28 November 2009
Dr. Frederick Tarrant
Music History: Baroque to Romantic
Practical Similarities and Differences of Stile Antico and Stile Moderno
When the general public thinks of Baroque music, they might think of the High Court sounding French concerto, or one of Bach’s many and well-known fugues. These highly structured pieces with their vigorous counterpoint and technical brilliance might be considered “tight” and “incredibly mechanical.” However, these pieces though full of well thought out lines, phrases, and ornamented passages are not driven by the writers will to keep the music enslaved in rules and restricting limits of harmony. The Baroque era contained the elements of the stile moderno, a practice where the harmonies of music we’re not thought of as how they fit with the other notes on the page as much as they each followed their own particular line. These ideas were wrought from an earlier practice known as the prima practica or stile antico. The differences between the stile antico and stile moderno are large in many respects including the lives of the men who lived by both practices.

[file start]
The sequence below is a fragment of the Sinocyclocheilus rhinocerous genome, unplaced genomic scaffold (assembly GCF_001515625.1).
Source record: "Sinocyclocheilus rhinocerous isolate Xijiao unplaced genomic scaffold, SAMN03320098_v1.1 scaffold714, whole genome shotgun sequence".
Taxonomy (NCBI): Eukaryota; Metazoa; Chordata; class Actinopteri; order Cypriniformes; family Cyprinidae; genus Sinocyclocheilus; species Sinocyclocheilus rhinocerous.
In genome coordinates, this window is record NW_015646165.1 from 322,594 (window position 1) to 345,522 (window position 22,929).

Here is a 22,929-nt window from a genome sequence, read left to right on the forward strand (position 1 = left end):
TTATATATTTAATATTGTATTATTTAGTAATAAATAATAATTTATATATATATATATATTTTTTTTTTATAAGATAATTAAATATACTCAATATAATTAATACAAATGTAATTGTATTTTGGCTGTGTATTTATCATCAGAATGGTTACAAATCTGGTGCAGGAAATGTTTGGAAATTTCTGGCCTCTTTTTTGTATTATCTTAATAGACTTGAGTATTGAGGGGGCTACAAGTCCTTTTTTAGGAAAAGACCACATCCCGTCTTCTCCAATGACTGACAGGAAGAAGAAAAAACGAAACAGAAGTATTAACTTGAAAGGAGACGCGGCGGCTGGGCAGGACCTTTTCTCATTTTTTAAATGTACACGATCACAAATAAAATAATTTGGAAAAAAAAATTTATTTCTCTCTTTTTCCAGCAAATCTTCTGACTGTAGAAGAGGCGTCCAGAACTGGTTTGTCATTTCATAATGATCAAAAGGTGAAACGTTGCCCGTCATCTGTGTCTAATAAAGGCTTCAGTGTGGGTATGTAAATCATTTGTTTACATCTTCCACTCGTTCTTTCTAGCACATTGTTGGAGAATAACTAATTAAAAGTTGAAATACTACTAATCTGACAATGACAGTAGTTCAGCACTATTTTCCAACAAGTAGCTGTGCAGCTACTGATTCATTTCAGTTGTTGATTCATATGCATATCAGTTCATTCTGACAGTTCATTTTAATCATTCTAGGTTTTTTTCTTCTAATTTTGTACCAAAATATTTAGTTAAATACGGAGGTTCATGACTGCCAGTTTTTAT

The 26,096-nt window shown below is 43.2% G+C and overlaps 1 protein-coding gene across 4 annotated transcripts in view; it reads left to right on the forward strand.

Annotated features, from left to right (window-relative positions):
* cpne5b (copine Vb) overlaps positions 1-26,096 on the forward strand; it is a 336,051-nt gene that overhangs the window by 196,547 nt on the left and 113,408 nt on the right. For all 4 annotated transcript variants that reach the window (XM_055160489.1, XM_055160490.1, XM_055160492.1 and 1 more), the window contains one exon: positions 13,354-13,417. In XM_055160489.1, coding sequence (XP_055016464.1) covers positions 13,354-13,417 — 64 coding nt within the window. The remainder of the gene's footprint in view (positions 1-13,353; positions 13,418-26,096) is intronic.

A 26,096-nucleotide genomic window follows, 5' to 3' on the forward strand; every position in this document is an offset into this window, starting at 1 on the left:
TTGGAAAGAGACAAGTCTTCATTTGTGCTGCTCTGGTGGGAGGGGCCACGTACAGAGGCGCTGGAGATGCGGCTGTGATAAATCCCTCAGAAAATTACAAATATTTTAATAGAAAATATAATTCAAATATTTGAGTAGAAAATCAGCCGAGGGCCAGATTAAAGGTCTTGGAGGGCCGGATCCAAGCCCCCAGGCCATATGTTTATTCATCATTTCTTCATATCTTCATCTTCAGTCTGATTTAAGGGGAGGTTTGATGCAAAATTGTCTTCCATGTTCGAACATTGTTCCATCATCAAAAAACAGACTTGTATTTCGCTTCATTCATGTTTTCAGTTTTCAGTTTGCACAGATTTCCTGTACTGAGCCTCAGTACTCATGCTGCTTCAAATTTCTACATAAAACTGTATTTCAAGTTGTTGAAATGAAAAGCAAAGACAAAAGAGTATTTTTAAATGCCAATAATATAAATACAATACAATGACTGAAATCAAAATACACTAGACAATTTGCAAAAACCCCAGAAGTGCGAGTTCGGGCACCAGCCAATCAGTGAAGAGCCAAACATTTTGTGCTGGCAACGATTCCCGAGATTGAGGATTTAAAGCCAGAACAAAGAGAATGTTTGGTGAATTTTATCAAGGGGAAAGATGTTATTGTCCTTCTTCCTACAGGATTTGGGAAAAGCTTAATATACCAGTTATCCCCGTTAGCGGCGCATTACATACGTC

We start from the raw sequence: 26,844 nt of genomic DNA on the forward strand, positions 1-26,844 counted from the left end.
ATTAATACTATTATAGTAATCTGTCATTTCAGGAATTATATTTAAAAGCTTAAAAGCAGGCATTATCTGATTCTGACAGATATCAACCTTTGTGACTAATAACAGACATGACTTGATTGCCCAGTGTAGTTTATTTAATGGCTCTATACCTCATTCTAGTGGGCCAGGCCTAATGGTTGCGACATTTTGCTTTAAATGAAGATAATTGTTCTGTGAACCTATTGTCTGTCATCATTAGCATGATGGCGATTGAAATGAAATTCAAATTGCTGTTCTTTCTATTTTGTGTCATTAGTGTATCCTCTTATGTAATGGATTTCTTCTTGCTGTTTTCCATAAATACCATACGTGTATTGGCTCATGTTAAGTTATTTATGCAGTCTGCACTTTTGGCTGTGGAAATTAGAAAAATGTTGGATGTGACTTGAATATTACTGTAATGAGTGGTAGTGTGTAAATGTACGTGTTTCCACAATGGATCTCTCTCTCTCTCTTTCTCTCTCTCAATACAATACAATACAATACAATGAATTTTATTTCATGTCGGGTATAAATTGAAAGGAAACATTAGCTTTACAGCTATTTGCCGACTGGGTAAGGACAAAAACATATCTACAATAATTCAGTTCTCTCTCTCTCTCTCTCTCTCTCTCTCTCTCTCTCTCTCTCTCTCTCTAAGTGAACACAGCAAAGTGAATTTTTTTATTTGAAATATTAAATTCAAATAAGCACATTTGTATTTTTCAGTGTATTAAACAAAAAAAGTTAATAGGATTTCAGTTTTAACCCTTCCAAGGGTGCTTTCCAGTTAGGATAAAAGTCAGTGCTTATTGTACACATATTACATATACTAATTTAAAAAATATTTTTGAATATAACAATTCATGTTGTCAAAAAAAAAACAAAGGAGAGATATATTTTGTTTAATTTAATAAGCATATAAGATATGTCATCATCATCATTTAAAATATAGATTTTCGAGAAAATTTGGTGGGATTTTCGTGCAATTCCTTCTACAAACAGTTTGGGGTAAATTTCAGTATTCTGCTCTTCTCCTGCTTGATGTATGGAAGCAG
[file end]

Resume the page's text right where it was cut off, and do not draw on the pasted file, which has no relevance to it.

One of the large differences that many people first hear of when they look at the two practices is that of harmony. These two styles have many different views of how harmony should be used in pieces pertaining to all music. The earliest composer known of to truly “break the rules” and use dissonances to cultivate the text or feeling in a piece that was not widely
accepted as the right way of doing things was Claudio Monteverdi. Count d’Artusi was rather loathing of Monteverdi’s Cruda Amarilli which did not follow some of the earlier models set by those firm believers in being the owner of the music. Giovanni Pierluigi da Palestrina is one example of the men who made such rules for music strictly pertaining to dissonances and over all lines. Cruda Amarilli is by no means an out of the box...